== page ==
1.22 Overpopulation and machism

Our species started in very harmonious groups with the women as the dominant gender. Survival on the savannahs was extremely precarious. Groups living in harmony flourished better than groups with tensions: natural selection advanced harmony within the groups or tribes. Millions and millions of years of harmony is what made us the most social beings in nature, while the other side of our nature – violently defending ourselves and our kin – was pushed far away to the background. On the sparsely populated savannahs, such violent behavior was only used against them threatening predators or when hunting, not against each other or their neighbors. Their groups, moreover, exchanged continual of composition, so that one cannot even speak of ‘neighbors’.

 

Women were dominant in religious performances, like they were dominant in medical care and magic and everything. Males should never put the success of their hunting at risk by using female speech to pray to the Big Ancestor: they clung on the sacral sign language for their hunting prayers. Nowadays before each hunting trip, the Semai hunters still use sign language to pray to their Big Ancestor. When we look at the important role of gestures in sacred rituals today, we see that sign language must have survived a long time in the sacral singing-and-dancing of the Creation Stories which had such a dominant place in the lives of our ancestors.

To get back to the point: let’s take a look at how overpopulation led not just to war, but also to male dominance. We need to make a difference here between male dominance and machism. So let’s clearly define both.

Male dominance means that men replaced women in highest status. In this hyper-religious phase of humanness it was tantamount to be leading in the adoration of the Ancestral Being – in the form of the concerning culture. In many cultural myths all over the world this is illustrated by the element of males taking over the holy flutes for their own ritual use.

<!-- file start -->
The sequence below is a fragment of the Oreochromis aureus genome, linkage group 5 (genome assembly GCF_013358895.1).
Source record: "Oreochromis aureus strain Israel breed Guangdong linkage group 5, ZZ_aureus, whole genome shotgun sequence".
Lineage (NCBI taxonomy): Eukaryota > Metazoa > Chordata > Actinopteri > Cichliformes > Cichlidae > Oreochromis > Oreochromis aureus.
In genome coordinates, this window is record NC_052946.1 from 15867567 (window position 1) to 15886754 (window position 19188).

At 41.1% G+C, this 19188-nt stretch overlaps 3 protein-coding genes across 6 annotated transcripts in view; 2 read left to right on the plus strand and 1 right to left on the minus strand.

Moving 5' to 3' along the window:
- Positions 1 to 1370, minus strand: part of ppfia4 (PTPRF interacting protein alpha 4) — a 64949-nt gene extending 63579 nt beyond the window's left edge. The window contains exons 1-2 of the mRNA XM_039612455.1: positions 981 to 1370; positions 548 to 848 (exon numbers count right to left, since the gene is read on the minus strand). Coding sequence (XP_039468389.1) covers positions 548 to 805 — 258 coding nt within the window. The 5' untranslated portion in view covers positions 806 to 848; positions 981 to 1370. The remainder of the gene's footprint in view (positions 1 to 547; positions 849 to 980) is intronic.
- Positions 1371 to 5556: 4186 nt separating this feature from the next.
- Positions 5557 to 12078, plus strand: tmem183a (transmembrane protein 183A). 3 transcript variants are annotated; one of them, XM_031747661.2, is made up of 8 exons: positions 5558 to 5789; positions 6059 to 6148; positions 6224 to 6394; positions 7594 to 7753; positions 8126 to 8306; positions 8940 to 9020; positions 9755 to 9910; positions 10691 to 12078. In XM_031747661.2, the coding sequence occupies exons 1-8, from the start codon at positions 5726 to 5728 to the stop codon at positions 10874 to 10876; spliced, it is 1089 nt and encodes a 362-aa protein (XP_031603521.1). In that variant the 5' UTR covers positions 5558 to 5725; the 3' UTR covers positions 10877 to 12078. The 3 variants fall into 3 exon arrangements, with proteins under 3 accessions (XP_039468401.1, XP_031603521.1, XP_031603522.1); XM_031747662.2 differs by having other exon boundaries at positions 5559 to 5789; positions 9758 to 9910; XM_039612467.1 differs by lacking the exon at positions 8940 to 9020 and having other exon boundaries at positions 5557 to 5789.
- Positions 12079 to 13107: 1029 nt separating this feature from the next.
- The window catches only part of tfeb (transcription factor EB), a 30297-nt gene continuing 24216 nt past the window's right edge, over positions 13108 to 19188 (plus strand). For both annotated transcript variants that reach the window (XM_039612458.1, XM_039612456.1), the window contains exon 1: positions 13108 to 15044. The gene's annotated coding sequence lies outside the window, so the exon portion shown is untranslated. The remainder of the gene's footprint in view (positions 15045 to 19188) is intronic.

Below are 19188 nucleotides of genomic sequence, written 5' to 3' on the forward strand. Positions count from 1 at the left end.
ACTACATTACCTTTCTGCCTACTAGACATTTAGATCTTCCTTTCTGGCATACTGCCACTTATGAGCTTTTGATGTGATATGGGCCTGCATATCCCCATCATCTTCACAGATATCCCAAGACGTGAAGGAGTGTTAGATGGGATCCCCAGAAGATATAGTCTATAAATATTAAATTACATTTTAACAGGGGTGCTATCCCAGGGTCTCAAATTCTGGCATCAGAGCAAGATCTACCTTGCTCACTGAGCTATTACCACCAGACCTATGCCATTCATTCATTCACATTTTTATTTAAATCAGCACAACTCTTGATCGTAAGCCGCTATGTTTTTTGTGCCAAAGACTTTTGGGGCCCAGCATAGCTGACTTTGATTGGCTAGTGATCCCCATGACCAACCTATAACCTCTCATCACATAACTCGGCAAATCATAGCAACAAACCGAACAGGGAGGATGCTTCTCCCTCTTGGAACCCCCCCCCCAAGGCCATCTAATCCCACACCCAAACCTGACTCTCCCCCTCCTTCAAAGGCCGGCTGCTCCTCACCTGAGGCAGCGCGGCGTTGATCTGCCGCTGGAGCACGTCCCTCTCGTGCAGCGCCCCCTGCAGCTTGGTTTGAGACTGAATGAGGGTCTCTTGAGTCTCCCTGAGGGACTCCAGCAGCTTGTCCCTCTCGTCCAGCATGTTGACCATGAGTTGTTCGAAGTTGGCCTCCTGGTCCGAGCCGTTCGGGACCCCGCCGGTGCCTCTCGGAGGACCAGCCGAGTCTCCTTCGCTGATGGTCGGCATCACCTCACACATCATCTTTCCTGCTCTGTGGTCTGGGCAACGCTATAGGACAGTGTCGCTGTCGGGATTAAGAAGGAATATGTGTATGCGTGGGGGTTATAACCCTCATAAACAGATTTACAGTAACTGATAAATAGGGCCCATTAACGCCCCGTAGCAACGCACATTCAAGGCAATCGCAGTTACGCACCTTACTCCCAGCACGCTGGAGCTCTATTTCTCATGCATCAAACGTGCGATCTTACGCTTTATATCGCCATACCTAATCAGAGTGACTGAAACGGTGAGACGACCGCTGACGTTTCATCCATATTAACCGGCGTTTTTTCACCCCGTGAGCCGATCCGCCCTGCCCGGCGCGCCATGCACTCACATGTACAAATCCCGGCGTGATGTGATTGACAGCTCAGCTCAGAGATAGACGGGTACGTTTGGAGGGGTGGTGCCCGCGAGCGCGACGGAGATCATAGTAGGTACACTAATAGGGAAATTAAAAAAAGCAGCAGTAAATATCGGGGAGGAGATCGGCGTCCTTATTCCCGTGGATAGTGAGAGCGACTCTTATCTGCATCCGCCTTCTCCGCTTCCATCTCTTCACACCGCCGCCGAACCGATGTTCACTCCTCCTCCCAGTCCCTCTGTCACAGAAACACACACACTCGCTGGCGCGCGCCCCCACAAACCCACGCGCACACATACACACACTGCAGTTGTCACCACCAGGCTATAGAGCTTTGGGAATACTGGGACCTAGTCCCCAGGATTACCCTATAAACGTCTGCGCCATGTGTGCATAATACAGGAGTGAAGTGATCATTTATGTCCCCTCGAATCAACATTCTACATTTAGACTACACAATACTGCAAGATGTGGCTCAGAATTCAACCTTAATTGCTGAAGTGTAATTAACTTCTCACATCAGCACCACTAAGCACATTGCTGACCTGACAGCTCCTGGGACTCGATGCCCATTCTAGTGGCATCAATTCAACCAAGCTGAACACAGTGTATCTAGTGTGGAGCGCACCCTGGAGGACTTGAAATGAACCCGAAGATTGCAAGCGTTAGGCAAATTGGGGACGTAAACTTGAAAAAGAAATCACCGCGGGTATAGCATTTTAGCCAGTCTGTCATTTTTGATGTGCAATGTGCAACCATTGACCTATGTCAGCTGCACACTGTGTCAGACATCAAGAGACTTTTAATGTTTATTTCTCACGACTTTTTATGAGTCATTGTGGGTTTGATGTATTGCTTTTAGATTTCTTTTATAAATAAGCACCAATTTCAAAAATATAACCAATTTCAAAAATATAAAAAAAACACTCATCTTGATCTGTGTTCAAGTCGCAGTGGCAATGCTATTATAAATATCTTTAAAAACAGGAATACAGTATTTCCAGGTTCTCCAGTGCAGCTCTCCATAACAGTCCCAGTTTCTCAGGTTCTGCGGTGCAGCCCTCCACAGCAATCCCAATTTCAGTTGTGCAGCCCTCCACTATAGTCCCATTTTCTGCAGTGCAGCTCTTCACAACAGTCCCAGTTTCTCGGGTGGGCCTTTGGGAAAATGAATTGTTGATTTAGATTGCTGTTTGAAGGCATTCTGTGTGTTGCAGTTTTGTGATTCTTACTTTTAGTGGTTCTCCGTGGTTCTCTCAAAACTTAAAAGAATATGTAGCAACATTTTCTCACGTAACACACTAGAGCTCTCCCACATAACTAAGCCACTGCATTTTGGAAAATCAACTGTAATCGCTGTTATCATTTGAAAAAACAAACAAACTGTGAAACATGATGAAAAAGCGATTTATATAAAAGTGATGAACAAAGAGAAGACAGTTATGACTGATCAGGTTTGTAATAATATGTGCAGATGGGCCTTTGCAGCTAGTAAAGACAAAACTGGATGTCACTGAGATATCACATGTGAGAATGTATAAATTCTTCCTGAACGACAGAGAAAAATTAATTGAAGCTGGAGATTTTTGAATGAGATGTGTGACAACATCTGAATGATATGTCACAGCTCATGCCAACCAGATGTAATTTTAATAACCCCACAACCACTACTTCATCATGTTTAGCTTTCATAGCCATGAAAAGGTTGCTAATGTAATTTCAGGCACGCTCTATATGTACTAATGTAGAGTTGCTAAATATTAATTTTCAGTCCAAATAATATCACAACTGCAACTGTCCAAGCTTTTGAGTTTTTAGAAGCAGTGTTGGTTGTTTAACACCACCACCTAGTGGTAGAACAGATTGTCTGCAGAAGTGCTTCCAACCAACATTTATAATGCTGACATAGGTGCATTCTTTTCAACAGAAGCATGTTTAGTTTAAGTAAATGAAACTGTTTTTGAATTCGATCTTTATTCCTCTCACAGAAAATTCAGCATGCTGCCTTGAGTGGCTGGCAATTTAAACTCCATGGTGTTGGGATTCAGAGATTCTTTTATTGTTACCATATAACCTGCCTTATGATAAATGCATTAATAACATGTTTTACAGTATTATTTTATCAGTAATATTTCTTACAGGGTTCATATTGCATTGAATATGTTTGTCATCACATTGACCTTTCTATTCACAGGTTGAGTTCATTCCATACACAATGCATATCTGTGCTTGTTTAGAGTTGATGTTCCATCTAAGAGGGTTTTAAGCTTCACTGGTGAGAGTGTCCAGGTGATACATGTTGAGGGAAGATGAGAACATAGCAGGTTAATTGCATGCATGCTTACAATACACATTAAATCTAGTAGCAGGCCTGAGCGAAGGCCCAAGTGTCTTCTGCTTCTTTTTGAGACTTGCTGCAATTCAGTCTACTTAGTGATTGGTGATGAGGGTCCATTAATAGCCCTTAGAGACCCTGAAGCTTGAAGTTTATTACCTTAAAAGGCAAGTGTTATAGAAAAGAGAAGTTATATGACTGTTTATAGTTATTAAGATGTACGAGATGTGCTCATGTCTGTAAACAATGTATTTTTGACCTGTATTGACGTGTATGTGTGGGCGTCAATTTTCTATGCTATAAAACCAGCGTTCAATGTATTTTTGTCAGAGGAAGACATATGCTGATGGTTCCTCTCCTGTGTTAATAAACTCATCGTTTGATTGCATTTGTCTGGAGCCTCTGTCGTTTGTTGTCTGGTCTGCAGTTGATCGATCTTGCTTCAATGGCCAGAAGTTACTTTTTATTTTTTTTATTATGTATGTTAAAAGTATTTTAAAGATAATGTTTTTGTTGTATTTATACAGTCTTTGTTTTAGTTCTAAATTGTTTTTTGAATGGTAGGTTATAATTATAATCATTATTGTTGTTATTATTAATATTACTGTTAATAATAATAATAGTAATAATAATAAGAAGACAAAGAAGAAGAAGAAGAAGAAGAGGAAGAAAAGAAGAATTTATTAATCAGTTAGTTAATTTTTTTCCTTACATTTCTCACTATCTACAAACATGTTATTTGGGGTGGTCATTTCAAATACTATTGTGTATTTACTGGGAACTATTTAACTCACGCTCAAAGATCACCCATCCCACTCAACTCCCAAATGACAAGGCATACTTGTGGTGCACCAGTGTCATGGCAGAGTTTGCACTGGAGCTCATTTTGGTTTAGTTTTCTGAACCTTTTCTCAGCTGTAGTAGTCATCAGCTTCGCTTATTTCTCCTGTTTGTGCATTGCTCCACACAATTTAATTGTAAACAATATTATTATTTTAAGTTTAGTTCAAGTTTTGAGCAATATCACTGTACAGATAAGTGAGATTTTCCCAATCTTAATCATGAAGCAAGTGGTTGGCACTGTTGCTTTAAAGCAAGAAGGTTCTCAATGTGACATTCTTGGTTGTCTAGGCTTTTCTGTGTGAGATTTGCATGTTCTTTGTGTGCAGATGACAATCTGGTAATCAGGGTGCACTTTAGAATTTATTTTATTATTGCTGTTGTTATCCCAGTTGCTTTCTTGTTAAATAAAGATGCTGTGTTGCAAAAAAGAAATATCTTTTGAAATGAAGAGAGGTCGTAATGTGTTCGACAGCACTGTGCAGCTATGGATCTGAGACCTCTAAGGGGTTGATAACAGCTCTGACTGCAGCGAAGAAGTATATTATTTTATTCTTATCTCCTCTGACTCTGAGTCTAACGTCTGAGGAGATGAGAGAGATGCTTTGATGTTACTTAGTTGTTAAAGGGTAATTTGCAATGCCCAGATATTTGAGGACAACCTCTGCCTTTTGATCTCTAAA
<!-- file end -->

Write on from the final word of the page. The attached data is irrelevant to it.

The iconic Bushmen wallpainting with the elima, the menstruation hut, where the women do the moose dance. The boys form the first circle and the adult men form the outer circle.

It is clear that in this painting the women are still leading in the religious experience of the world. Today the San Bushmen still need the singing of the women to get in trance.

In the Pygmy culture, God is the forest, the Pygmies are His children[1]. Pygmies adore the Forest in singing/dancing their holy songs. For special occasions young males go in the forest and bring out the molimo, the holy flute. The molimo ritual is a male business: women and children have to retire in their huts, with doors closed. But once a year women take over the ritual, showing that they are the real performers of the holy songs. Men keep quiet, knowing that the women are right. After this performance, the women retire in their huts, satisfied to have made their point. The men stay around the fire the whole further night, most of them in trance.